Skip to main content
TM40 Health and wellbeing in building services (2020)
Back To All Knowledge Items

TM40 Health and wellbeing in building services (2020)

Standard Rate
£100.00  +VAT
Member Rate
Standard Rate
£100.00  +VAT
Member Rate
£50.00  +VAT

There has been increased interest in TM40 since the coronavirus outbreak began, so we have created to following guidance note to clarify what TM40 can help with and what it cannot. Many thanks to author Julie Godefroy, Marcella Ucci of University College London and Sani Dimitroulopoulou of Public Health England for their input on this note.

TM40 and the coronavirus: Information note (March 2020)

A one-hour webinar on the scope of TM40, featuring author Julie Godefroy, was held in November 2019. You can watch it here:

TM40 Webinar (November 2019)

TM40 Webinar FAQs

This executive summary introduces the content and format of TM40:

TM40 Executive Summary (October 2019)

The scope of ‘health and wellbeing’ is extremely broad, ranging from acute health impacts, through comfort and performance, to ‘joy and happiness’. This TM mostly covers the 'middle ground’, i.e. best practice design and operation of buildings which can support health, comfort and cognitive performance. Key areas of influence for built environment designers are covered: the quality of the air we breathe and of the water we drink and are in contact with, and the environment around us: light, acoustics, thermal and humidity conditions, and electromagnetic fields. A range of sectors are covered, including new-build non-domestic environments but also homes, refurbishments, and some considerations of neighbourhood and site planning.

For each of these environmental factors, a summary is provided of their health and comfort effects. While a thorough understanding of medical conditions is clearly not within the expertise of engineers (or designers in general), this document aims to provide an overview as background for informed decisions. This leads to recommended performance criteria (e.g. pollutant levels, daylight levels), which may be used as targets in new designs or to reference the performance of existing buildings. Where regulations are lacking, notably on indoor air quality, professionals are advised to refer to internationally recognised health-based guidelines, particularly those from the World Health Organisation. To increase occupant comfort and satisfaction, users should also be provided with a level of choice and control over their environment.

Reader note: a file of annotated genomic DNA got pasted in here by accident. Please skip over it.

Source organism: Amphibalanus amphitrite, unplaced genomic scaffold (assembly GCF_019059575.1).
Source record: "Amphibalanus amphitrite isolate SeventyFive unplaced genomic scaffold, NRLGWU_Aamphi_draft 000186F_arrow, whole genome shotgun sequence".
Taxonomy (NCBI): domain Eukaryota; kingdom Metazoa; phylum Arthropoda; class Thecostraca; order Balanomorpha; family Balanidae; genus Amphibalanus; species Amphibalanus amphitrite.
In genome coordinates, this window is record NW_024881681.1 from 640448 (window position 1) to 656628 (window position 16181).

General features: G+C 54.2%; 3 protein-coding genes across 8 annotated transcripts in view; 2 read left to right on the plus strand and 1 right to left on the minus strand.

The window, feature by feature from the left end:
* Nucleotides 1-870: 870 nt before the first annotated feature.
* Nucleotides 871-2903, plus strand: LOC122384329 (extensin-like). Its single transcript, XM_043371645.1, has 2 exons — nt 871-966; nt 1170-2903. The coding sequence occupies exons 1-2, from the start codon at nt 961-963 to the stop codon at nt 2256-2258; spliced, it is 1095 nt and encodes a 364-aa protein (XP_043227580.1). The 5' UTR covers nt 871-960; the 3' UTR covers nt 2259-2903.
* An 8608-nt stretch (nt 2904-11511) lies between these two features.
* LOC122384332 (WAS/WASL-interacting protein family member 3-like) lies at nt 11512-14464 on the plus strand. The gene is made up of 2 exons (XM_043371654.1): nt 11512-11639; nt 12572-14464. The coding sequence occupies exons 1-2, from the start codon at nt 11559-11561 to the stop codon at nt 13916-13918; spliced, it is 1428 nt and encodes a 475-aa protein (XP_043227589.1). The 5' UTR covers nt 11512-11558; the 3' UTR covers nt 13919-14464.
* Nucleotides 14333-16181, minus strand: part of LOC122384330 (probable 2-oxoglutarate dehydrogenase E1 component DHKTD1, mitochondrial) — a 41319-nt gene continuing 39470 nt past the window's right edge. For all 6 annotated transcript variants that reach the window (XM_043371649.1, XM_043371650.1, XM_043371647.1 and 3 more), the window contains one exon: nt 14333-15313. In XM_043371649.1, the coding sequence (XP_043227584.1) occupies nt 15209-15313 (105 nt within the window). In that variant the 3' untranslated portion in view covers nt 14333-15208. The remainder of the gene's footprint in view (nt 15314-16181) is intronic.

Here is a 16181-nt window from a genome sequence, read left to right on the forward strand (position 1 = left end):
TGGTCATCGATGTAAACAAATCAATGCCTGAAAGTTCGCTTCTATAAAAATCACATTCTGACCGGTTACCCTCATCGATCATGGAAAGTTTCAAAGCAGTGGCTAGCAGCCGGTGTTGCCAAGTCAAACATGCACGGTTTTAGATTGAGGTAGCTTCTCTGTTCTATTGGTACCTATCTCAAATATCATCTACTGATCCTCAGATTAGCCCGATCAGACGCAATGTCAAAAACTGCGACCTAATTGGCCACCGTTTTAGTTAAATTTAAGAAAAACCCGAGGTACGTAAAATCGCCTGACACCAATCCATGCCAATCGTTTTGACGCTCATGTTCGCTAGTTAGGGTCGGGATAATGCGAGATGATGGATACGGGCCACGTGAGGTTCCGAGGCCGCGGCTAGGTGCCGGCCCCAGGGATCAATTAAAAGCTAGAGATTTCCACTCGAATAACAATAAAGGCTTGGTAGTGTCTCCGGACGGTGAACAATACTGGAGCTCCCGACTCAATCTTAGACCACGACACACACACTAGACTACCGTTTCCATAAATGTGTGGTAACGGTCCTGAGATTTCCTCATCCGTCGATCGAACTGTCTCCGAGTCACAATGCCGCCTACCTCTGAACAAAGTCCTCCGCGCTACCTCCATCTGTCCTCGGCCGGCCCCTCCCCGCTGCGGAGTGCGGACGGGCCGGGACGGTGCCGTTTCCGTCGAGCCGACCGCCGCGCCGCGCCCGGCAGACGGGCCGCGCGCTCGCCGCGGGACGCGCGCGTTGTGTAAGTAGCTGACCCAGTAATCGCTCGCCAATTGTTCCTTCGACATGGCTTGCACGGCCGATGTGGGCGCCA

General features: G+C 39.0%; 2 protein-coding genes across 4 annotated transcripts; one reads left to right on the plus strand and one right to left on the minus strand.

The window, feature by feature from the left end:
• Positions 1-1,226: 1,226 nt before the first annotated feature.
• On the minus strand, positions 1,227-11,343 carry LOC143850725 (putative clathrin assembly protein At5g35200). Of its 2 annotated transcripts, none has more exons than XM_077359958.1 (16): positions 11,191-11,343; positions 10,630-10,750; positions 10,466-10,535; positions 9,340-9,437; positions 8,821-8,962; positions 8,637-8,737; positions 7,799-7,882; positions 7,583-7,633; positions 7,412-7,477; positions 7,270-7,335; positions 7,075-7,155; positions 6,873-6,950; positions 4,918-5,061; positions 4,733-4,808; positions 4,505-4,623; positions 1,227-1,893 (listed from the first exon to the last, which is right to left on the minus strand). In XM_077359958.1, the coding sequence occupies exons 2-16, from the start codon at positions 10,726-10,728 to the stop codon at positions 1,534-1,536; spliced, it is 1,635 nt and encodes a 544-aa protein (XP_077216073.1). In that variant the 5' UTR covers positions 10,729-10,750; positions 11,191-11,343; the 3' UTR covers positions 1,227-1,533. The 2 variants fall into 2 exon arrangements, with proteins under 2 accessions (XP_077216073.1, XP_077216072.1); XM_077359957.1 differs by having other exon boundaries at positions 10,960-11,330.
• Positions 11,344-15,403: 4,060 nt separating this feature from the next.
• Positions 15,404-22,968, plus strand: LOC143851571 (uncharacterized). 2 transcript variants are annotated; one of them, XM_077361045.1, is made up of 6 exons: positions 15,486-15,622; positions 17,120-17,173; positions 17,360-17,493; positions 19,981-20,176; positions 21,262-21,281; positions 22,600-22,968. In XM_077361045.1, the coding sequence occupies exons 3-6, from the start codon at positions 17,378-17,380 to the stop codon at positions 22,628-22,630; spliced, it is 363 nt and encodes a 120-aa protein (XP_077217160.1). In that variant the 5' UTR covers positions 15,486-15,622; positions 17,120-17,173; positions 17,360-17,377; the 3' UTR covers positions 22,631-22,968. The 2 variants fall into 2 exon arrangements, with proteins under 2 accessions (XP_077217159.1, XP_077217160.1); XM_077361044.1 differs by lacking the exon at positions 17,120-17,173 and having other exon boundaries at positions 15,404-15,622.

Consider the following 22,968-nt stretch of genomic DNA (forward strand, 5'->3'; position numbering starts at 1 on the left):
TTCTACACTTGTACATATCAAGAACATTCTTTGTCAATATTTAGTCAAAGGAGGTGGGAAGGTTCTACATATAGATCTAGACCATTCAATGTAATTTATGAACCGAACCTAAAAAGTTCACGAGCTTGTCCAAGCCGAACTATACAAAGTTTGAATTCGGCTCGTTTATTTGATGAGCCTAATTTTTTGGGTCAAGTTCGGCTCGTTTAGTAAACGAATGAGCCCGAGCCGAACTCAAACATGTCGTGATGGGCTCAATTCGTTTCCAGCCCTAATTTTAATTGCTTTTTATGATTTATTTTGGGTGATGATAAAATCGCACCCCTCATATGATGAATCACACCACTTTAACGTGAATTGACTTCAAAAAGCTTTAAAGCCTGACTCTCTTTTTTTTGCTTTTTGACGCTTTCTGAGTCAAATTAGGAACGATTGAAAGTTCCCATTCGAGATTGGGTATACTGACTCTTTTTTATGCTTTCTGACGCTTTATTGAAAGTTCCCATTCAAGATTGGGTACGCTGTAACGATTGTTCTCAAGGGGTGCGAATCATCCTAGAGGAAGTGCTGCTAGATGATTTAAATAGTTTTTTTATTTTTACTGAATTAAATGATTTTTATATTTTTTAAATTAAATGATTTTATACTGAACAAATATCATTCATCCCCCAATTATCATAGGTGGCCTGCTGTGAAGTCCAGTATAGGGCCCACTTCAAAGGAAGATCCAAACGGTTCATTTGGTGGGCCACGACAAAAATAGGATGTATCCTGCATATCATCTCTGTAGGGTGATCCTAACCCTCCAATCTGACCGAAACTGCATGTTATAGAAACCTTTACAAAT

A summary of guidance on design, construction and facilities management is then provided. There are significant opportunities for built-environment professionals to make a positive impact through design approaches that achieve both environmental and health and wellbeing performance, for example in the integration of green infrastructure, the planning of our neighbourhoods, and early building layout decisions for daylighting, ventilation, and acoustic conditions.

The guidance follows the precautionary principle and source control first as pillars of public health. As for all aspects of building performance, an integrated design approach is required to respond to the user’s needs and balance various constraints and objectives to deliver buildings that are energyefficient, easy to operate, and provide a healthy, comfortable environment with a level of adaptability and resilience.

This TM is very much aiming for performance in use, not design guidance alone. The benefits of carrying out post-occupancy evaluation and regular monitoring have been established for years, and building performance is expected to be of growing importance due to growing awareness of clients, regulators and the wider public, and the increasing availability of building data to all. Guidance on operations and monitoring is provided to allow building performance assessments, gather lessons learnt, and help us communicate with clients and building occupants; wherever possible, the case studies are based on in-use data.

Knowledge and products are rapidly evolving. This TM highlights ‘emerging themes’, which are not sections of actual established guidance, but areas still under debate, research, and development, where professionals should follow updates in knowledge, solutions, and products. These are also areas of opportunities for innovation, collaboration with academia, and added value to projects.


1 Introduction

1.1 Important exclusions: health and safety

1.2 Healthcare environments